Chinese President Xi Jinping's consolidation of power in military affairs has picked up over the past week.
On Saturday state media reported that Xi is to lead a group in charge of deepening military reform. Xi already heads up similar bodies on economic reform and runs the newly established national security commission. The military reform group held its first meeting yesterday.
Xi is also chairman of the Central Military Commission (CMC), a position he inherited from his predecessor, Hu Jintao. The former president was known for his weakness in the role, and the real power in military affairs under Hu was said to lie with Xu Caihao, then vice-chairman of the CMC.
In a not-too-curious coincidence, Xu was detained in a corruption investigation yesterday, the same day the military reform group held its first meeting under President Xi. The South China Morning Post (SCMP) reports retired PLA general Xu was taken from a military hospital in Beijing, where he was being treated for bladder cancer, and is being held in a secret detention centre.
SCMP quotes sources saying that military reformists are pleased with the arrest: knowledge of Xu and his subordinate Gu Junshan's rampant corruption was widespread in the PLA, and authorities had considered letting Xu off the hook because of his illness. Gu has been under military detention since 2012.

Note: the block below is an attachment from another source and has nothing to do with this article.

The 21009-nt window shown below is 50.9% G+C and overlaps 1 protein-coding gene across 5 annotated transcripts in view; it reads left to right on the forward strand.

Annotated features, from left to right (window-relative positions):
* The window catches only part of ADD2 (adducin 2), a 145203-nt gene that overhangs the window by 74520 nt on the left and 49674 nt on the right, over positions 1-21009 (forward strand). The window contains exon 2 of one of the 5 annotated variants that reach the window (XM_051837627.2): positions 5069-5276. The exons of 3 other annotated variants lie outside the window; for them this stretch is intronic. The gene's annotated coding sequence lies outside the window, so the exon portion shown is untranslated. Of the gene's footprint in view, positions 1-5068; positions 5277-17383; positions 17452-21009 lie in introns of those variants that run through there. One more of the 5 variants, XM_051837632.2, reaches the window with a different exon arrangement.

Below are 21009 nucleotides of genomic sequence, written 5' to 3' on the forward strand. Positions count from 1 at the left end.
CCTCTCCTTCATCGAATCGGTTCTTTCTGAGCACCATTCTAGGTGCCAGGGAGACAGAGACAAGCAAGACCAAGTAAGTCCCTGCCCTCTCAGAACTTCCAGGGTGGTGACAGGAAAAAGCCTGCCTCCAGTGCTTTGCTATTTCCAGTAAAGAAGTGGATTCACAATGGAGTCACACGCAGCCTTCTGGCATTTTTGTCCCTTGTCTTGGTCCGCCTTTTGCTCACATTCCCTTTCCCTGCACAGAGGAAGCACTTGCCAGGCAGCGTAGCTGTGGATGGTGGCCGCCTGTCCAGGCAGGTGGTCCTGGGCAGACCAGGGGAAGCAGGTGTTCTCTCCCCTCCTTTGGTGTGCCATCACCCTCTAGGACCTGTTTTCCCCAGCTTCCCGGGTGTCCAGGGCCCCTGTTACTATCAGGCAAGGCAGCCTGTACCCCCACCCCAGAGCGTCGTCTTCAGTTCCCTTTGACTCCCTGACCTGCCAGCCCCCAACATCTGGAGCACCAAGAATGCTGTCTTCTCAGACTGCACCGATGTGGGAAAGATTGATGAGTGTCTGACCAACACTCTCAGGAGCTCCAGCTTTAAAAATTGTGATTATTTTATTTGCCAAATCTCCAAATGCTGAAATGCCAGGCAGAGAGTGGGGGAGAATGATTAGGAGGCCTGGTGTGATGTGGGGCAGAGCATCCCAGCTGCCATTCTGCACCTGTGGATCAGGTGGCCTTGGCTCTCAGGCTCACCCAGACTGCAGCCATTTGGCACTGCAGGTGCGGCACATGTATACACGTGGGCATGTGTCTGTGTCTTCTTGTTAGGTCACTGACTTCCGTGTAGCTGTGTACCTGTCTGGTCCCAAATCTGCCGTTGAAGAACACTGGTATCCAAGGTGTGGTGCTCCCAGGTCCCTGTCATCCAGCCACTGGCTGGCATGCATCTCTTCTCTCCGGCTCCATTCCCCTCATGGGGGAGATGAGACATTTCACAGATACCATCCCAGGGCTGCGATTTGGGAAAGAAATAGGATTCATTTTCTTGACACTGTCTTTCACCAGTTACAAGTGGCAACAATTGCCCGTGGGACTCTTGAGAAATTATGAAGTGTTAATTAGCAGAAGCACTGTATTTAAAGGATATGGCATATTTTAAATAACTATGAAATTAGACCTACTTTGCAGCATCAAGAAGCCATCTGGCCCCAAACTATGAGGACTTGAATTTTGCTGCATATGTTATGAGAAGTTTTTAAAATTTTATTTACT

On Tuesday, China Military Net announced the start of new campaign for top military personnel to study 'the spirit and theory of a series of important speeches' by Xi. In thrilling prose, the dispatch announced that President Xi had 'grasped the times and introduced new requirements, seized the new expectations of the people, concentrated on reform and stability and offered thoughtful new ideas' and that his speeches were 'a powerful ideological weapon.' On the same day, the website also published news of a circular on discussions to improve the combat effectiveness of the military.
Finally, for those who enjoy the CPC's particular brand of turgid phraseology, it was announced yesterday that work has begun on a seventh volume of the Official History of the People's Liberation Army, to cover the period from 1978 through to the early 1990s. A date of publication is yet to be announced, but for background reading one can pick up a set of the first six volumes of the History, covering the period 1921-1977, on Chinese Amazon. At less than $50 for 2694 pages, it's practically a steal.